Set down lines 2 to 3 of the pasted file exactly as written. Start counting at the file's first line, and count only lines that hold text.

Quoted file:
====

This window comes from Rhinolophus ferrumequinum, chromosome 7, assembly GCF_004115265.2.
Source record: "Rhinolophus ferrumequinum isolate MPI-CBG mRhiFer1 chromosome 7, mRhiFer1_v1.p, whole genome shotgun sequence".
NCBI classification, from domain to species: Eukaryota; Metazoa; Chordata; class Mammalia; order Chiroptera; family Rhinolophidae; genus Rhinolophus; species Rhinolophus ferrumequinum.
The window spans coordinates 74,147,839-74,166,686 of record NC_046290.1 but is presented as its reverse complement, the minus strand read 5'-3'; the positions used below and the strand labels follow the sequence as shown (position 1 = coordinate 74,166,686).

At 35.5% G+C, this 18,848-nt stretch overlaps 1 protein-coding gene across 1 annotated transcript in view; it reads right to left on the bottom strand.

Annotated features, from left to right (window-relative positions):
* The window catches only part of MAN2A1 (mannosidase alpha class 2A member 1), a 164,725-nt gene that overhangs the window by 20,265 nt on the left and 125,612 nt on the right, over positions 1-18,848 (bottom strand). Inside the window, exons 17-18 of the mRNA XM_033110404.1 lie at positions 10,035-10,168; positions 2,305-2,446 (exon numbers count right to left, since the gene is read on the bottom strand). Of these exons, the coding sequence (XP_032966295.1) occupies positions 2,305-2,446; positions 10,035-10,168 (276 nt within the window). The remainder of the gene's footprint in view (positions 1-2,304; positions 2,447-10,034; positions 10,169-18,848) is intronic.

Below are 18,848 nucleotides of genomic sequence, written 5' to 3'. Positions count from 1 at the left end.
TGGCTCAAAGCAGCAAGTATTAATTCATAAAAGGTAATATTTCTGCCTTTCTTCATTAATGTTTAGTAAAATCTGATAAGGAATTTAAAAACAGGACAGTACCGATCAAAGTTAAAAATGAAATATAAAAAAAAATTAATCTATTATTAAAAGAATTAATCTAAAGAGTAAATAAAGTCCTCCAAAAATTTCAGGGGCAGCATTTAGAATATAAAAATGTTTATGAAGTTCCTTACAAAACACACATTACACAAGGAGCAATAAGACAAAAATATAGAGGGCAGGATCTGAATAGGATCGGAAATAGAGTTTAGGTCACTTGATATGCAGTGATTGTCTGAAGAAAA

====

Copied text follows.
Source record: "Rhinolophus ferrumequinum isolate MPI-CBG mRhiFer1 chromosome 7, mRhiFer1_v1.p, whole genome shotgun sequence".
NCBI classification, from domain to species: Eukaryota; Metazoa; Chordata; class Mammalia; order Chiroptera; family Rhinolophidae; genus Rhinolophus; species Rhinolophus ferrumequinum.